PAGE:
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State of the Northwest Territories Country Food Systems: Planning for Long Term Sustainability
Native plant species have the potential to be successful in the reclamation of northern habitats, because they are well adapted to local climatic conditions. This allows for better long-term survival, and fewer maintenance and fertilizer requirements. In the NWT, there has been a long recognized need for a source of native plant materials for reclamation purposes. Using native plant species for revegetation of disturbed habitats will help to maintain ecological integrity, natural successional processes, wildlife habitat, and environmental aesthetics.
The proposed project brings together researchers, policymakers and communities to undertake a baseline assessment of the state of wild food systems. The goal of the study is to include multiple knowledge perspectives (local, Indigenous, scientific, etc.) to support the development of evidence-based policies and programs that will help keep the wild foods of the NWT available for future generations.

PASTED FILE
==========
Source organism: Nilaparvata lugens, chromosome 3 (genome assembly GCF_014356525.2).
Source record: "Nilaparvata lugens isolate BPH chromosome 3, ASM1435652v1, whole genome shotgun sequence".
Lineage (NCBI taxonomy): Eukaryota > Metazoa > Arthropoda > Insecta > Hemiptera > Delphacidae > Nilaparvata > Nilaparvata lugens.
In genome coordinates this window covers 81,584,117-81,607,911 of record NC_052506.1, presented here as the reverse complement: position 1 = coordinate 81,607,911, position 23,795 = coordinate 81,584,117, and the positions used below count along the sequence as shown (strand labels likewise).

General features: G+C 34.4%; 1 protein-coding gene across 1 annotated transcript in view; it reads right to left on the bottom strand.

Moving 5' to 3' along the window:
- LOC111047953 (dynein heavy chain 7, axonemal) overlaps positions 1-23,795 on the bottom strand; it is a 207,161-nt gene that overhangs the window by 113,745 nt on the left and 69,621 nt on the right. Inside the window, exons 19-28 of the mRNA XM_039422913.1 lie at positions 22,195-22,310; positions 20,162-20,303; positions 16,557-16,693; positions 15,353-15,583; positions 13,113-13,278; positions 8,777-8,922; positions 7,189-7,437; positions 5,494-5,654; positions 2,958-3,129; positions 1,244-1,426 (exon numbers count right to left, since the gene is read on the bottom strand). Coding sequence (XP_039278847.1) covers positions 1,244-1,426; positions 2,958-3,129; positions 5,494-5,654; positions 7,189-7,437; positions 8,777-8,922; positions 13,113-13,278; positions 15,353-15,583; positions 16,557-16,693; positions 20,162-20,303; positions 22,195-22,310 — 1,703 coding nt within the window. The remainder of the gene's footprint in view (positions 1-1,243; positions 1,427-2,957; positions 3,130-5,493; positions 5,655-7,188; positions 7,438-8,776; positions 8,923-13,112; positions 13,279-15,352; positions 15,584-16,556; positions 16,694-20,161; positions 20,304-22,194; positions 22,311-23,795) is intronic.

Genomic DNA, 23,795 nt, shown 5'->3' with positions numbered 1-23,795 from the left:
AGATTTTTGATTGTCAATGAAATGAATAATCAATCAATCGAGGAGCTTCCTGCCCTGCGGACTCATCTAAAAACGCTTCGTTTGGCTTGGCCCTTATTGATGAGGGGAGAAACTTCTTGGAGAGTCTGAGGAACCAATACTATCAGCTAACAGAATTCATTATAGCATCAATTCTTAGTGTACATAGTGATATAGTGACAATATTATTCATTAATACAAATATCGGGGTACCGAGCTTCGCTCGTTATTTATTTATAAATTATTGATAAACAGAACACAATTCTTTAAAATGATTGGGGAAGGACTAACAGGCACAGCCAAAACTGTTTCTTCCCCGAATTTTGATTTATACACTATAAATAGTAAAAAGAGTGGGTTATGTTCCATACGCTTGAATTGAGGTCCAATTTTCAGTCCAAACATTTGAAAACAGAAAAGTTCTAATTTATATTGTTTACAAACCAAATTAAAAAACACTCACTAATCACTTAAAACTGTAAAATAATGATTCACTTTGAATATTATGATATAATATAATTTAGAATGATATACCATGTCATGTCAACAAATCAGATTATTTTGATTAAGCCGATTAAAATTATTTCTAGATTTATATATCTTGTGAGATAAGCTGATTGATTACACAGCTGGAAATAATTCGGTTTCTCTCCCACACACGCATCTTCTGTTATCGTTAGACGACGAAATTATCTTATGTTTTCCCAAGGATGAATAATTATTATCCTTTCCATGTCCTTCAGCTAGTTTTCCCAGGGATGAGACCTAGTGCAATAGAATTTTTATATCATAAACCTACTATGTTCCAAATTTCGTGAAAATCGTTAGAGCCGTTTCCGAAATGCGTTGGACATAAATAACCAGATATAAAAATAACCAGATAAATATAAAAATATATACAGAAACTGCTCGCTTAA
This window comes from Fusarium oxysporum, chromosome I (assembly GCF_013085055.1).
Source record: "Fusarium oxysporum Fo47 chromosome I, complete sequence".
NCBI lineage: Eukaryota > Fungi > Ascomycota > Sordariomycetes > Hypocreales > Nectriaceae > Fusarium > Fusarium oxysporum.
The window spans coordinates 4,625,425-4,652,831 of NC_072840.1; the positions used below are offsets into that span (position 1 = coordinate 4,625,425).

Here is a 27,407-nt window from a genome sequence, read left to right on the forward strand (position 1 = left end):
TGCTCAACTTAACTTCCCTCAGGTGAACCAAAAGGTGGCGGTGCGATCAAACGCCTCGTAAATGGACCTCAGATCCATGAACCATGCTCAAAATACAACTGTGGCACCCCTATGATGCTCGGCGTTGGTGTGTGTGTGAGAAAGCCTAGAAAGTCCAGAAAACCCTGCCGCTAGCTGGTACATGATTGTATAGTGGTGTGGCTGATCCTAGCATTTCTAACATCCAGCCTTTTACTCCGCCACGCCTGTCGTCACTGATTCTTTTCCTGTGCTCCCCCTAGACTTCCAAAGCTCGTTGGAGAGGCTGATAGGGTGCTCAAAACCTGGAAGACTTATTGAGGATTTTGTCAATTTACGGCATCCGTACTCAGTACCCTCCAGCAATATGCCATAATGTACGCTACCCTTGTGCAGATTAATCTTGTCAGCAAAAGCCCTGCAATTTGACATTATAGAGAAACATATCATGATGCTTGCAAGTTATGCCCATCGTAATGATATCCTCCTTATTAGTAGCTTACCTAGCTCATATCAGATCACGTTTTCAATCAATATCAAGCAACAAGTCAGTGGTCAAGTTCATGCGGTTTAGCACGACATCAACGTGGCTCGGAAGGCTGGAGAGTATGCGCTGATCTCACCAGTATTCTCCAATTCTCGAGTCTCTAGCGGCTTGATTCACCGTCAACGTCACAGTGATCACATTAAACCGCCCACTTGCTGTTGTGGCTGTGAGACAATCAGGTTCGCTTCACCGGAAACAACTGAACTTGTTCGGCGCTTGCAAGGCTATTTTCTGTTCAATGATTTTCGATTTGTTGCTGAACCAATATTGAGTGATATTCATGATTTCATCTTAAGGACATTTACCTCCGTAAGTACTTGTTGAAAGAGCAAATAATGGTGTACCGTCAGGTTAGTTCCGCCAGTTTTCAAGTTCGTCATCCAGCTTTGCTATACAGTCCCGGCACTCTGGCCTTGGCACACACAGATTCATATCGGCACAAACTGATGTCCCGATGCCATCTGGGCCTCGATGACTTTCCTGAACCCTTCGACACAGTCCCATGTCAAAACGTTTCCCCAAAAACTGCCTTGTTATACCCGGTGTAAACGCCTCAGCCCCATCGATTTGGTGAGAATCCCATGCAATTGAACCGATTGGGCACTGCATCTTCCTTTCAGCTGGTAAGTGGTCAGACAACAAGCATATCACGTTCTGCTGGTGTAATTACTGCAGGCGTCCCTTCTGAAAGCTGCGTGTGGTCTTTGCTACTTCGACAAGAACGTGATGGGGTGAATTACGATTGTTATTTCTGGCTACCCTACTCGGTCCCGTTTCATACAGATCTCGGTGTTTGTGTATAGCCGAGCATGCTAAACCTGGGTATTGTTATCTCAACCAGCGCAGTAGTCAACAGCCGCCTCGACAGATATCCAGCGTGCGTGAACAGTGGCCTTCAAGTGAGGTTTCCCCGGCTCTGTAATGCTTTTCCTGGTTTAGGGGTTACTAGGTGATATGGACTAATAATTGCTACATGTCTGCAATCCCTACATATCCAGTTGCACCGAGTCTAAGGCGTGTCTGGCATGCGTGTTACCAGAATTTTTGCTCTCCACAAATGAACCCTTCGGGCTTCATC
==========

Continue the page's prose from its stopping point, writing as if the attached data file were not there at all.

The study kicked off with the NWT Country Foods Forum in Fort Smith, where Elders, land users, youth, and policy makers from each region gathered to discuss priorities and set the research direction. Data was collected through regional projects throughout the NWT, led by Indigenous governments in partnership with the research team.
The project was designed to be flexible so that each region could examine a country food priority that was relevant to their communities and that complimented the work already being done. Each Indigenous government determined a unique project, from fish monitoring, to building a local food security strategy, to a youth camp to collect land-based observations.
The research team conducted reviews of country food literature and policy. The findings of the regional projects will be analyzed to identify priorities, summarize base-line data, and make policy recommendations that will inform the development of GNWT-ENR’s Country food Strategy.
The study is funded by Polar Knowledge Canada with support from GNWT-ENR, Tides Canada, and the Social Sciences and Humanities Research Council of Canada. The study began in April 2017 and will conclude May 2019.
Jennifer Fresque-Baxter, Government of the Northwest Territories, Environment and Natural Resources
Steve Ellis, Tides Canada
Food, traditional food, food sustainability, community-based monitoring